His palette itself is familiar. “I was intentionally trying to use a lot of sounds that were in vogue in the mid- to late-80s. The album has a ton of samples from the Fairlight CMI synth,” he says. “The vocal synth, some of the mallets, and the pan flute have this warmth…it’s this weird digital sample, it’s so not of this world, but it’s also organic. Part of what ended up driving me was listening to Peter Gabriel records, where he was trying to express something super organic by using completely inorganic sounds, which is really interesting to me because it taps into a deeper element, rather than using Irish folk sounds or things that are more traditionally thought of as organic. The sounds of this synthesiser come closer to expressing actual, tangible elements of a forest setting or something like that.”
The natural setting of 'Outside' follows a pair of EPs, 'Exercises' and 'Music For Objects', which abstractly deal with architecture and material goods, respectively. Both offer reductions of his more typically song-based approach, and emphasise improvisation and informal takes. “That’s probably why a lot of the tracks are under two minutes,” he remarks. “There’s one track on 'Exercises'—there’s no MIDI on that track, it’s just me playing my DX7 live. At the time I didn’t have a MIDI setup, so I just did three tracks of live recording, right into the computer.” By removing the songwriter aspect of his approach, Silver attempts to better translate imposing brutalist architecture, or a set of keys upon a kitchen counter.
“A lot of people think the things that will give your life meaning are those grand, giant emotions, like you’re terrified, or you’re in love, but what the EPs are trying to do is fill in the gaps between." – CFCF
But why channel such mundanity? “A lot of people think the things that will give your life meaning are those grand, giant emotions, like you’re terrified, or you’re in love, but what the EPs are trying to do is fill in the gaps between [those moments],” Silver explains. As with 'Outside', these pieces are imbued with emotional distance; the producer is never close enough to divulge anything personal, but they aren’t devoid of humanity either. Maybe this is because they aren’t studies as much as they are reflections. “[On 'Music For Objects'] I was thinking about objects separate…going back to Wim Wenders, he’s used this a lot in, say, Wings of Desire, and [also] he has this photo book…it’ll be something like a jacket strewn across the back of a chair, something that expresses that people have been there…it has a quality in and of itself. Or a half-finished cup of coffee or cigarette that’s lingering, that’s still smoking, and there’s no one around.” 'Exercises' similarly plays on nostalgia: “I was thinking about the time when I was in school, and more in transit around the city, through the metro stations, and having to go to the library or a government building to do this or that,” he says. “How your memory of it is completely different from your experience of it. It’s a nostalgia thing, and that can be dangerous because you’re ascribing a lot of meaning to times that were not super meaningful, but I think it’s valuable to try to express [anyway]. It’s interesting to give those places some sort of meaning, instead of just a place that you hate going to.” In both cases it’s the retrospective view that provides the color.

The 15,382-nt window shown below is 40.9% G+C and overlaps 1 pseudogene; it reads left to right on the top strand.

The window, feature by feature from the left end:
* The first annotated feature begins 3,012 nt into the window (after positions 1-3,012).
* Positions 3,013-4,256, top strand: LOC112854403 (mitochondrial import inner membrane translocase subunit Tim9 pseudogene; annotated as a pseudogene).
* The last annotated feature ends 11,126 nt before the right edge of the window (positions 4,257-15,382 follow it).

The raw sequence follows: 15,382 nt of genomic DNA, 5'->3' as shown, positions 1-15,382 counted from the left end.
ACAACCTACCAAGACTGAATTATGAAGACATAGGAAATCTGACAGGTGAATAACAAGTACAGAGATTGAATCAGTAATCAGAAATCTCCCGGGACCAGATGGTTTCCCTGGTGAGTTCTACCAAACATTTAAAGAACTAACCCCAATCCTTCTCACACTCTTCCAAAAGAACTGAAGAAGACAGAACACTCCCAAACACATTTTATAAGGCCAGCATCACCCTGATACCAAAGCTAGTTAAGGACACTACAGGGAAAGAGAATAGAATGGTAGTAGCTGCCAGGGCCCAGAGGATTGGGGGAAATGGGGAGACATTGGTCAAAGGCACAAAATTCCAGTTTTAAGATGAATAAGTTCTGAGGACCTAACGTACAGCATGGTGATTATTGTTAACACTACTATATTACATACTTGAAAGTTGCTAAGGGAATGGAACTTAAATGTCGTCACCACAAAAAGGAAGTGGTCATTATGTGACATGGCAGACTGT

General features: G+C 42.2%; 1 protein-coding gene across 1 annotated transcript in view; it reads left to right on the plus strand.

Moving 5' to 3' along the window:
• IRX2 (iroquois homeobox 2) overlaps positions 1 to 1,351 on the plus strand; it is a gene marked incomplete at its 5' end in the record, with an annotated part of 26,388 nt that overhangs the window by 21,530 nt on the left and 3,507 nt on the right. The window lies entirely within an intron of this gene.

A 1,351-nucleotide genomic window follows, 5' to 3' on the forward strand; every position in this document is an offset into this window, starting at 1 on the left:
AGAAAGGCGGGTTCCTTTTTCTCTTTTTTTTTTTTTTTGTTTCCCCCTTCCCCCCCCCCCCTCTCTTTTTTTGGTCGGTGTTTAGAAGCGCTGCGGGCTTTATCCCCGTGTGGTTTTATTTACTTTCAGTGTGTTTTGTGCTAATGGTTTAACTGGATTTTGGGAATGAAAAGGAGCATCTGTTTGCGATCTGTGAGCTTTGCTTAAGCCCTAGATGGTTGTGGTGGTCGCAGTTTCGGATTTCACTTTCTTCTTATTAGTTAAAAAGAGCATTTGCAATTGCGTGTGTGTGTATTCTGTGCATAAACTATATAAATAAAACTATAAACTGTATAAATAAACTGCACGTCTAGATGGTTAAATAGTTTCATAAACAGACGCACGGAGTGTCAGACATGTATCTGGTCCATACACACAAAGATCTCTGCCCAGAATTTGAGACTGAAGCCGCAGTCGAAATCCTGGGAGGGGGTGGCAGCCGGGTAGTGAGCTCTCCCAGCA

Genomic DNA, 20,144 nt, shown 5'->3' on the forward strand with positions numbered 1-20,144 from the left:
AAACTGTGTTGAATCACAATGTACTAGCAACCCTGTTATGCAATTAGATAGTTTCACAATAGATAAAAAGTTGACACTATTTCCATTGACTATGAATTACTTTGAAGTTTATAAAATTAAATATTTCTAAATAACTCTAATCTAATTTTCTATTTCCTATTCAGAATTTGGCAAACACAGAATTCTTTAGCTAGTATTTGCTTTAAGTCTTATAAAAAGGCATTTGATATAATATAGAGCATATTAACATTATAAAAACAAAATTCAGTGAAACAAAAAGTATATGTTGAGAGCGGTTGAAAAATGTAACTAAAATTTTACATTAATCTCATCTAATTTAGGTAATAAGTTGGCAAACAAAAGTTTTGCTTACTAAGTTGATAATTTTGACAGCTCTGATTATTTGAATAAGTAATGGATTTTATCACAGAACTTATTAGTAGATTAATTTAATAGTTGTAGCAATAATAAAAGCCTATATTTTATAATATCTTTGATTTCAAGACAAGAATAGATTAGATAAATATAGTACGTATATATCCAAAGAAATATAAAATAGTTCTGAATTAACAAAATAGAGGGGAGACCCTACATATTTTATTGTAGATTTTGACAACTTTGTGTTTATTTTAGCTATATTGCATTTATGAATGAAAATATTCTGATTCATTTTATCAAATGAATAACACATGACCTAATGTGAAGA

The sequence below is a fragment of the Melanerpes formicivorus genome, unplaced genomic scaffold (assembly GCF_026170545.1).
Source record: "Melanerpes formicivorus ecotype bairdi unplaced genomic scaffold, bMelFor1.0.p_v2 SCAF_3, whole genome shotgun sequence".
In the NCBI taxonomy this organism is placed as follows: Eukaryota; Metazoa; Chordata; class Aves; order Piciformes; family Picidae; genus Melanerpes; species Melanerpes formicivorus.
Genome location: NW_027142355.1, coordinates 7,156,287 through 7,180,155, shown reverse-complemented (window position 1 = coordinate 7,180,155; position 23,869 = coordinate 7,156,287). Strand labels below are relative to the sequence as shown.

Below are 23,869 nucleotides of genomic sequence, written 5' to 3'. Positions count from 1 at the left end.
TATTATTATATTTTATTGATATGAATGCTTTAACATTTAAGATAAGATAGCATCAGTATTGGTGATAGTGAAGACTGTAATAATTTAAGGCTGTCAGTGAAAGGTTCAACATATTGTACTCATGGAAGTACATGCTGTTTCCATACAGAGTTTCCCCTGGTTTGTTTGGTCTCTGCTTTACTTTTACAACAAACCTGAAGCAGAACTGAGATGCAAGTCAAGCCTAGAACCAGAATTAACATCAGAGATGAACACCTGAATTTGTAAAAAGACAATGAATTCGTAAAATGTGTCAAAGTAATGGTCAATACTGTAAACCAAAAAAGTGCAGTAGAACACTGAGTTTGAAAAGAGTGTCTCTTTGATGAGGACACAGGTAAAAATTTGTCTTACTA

In Notebook for Cities and Clothes, Wim Wenders remarks on memory being woven into objects. It seems these “small, minute emotions,” the wisps of past and future action implied by static objects and architecture, are what lately drive Silver, if sometimes subconsciously. “When I have been doing interviews, I’ve thought about [my music] in terms of place and trying to express place, but it’s funny to have that context also. I’ve never really thought about it, that it’s also about memory, it’s about those two things interacting.” Perhaps part of what separates him from nostalgia-driven trends like chillwave is his interpretation of memory: “There’s more to nostalgia than looking at the past in that kind of longing way than just a really good summer that happened or something. There’s a lot of things it could bring up…nostalgia for shitty times, nostalgia for times that you haven’t had, nostalgia for absolutely terrifying things that you would never want to experience.”
In spite of the album’s grand scale, the preceding EPs’ subdued intimacy is always present. It’s telling when Silver compares his process to that of a filmmaker. “[The album] could be personal, but, for one thing, it’s trying to build a world,” he says of the record. “Every song is generally about something, but it’s not really anything that I went through, or any specific events that I went through. It’s kind of more trying to express more universal themes that are compelling to me.” The music might crash computers, but Silver’s on-record persona is transitory. “It’s not really coming from the core,” he says. It’s probably this distance, and its potential for malleability, that keeps lumping the producer in with the hype. This may not change with 'Outside'. Listeners will try to bend its vague landscapes to suit themselves. I mistook the sample of an Indonesian rainforest on Find to be something field-recorded closer to home (there are monkeys in the background, how could I have missed them?). Silver draws on familiar motifs, but he does not spell much out.